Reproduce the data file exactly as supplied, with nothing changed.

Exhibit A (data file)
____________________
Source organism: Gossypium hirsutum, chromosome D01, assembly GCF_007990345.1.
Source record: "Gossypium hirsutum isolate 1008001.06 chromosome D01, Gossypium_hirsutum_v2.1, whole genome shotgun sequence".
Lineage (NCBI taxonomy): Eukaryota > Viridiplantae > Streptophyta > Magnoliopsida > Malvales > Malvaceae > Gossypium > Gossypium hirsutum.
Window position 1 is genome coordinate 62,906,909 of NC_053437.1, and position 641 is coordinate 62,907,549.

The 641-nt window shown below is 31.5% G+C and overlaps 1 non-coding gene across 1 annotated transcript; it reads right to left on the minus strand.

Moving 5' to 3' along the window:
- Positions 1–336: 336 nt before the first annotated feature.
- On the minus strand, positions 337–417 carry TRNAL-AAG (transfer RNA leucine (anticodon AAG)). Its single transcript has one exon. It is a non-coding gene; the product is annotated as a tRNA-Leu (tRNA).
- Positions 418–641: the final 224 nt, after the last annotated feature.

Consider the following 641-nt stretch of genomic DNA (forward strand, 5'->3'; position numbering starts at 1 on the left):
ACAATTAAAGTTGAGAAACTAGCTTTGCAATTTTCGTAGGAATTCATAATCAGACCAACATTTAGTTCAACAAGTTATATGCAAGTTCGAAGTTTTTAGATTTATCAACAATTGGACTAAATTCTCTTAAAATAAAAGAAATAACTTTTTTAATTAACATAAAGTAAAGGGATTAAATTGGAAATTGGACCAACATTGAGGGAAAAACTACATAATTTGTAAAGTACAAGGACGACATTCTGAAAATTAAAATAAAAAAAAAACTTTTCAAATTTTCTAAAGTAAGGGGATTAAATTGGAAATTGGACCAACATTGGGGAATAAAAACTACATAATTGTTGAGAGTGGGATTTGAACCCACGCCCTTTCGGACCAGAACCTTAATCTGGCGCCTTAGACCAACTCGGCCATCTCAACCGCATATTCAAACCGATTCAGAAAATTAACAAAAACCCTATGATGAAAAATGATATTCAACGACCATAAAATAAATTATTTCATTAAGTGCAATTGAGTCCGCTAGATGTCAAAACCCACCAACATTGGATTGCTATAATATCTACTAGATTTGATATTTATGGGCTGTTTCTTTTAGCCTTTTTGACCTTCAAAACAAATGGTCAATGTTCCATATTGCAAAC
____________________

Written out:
Source organism: Gossypium hirsutum, chromosome D01, assembly GCF_007990345.1.
Source record: "Gossypium hirsutum isolate 1008001.06 chromosome D01, Gossypium_hirsutum_v2.1, whole genome shotgun sequence".
Lineage (NCBI taxonomy): Eukaryota > Viridiplantae > Streptophyta > Magnoliopsida > Malvales > Malvaceae > Gossypium > Gossypium hirsutum.
Window position 1 is genome coordinate 62,906,909 of NC_053437.1, and position 641 is coordinate 62,907,549.

The 641-nt window shown below is 31.5% G+C and overlaps 1 non-coding gene across 1 annotated transcript; it reads right to left on the minus strand.

Moving 5' to 3' along the window:
- Positions 1–336: 336 nt before the first annotated feature.
- On the minus strand, positions 337–417 carry TRNAL-AAG (transfer RNA leucine (anticodon AAG)). Its single transcript has one exon. It is a non-coding gene; the product is annotated as a tRNA-Leu (tRNA).
- Positions 418–641: the final 224 nt, after the last annotated feature.

Consider the following 641-nt stretch of genomic DNA (forward strand, 5'->3'; position numbering starts at 1 on the left):
ACAATTAAAGTTGAGAAACTAGCTTTGCAATTTTCGTAGGAATTCATAATCAGACCAACATTTAGTTCAACAAGTTATATGCAAGTTCGAAGTTTTTAGATTTATCAACAATTGGACTAAATTCTCTTAAAATAAAAGAAATAACTTTTTTAATTAACATAAAGTAAAGGGATTAAATTGGAAATTGGACCAACATTGAGGGAAAAACTACATAATTTGTAAAGTACAAGGACGACATTCTGAAAATTAAAATAAAAAAAAAACTTTTCAAATTTTCTAAAGTAAGGGGATTAAATTGGAAATTGGACCAACATTGGGGAATAAAAACTACATAATTGTTGAGAGTGGGATTTGAACCCACGCCCTTTCGGACCAGAACCTTAATCTGGCGCCTTAGACCAACTCGGCCATCTCAACCGCATATTCAAACCGATTCAGAAAATTAACAAAAACCCTATGATGAAAAATGATATTCAACGACCATAAAATAAATTATTTCATTAAGTGCAATTGAGTCCGCTAGATGTCAAAACCCACCAACATTGGATTGCTATAATATCTACTAGATTTGATATTTATGGGCTGTTTCTTTTAGCCTTTTTGACCTTCAAAACAAATGGTCAATGTTCCATATTGCAAAC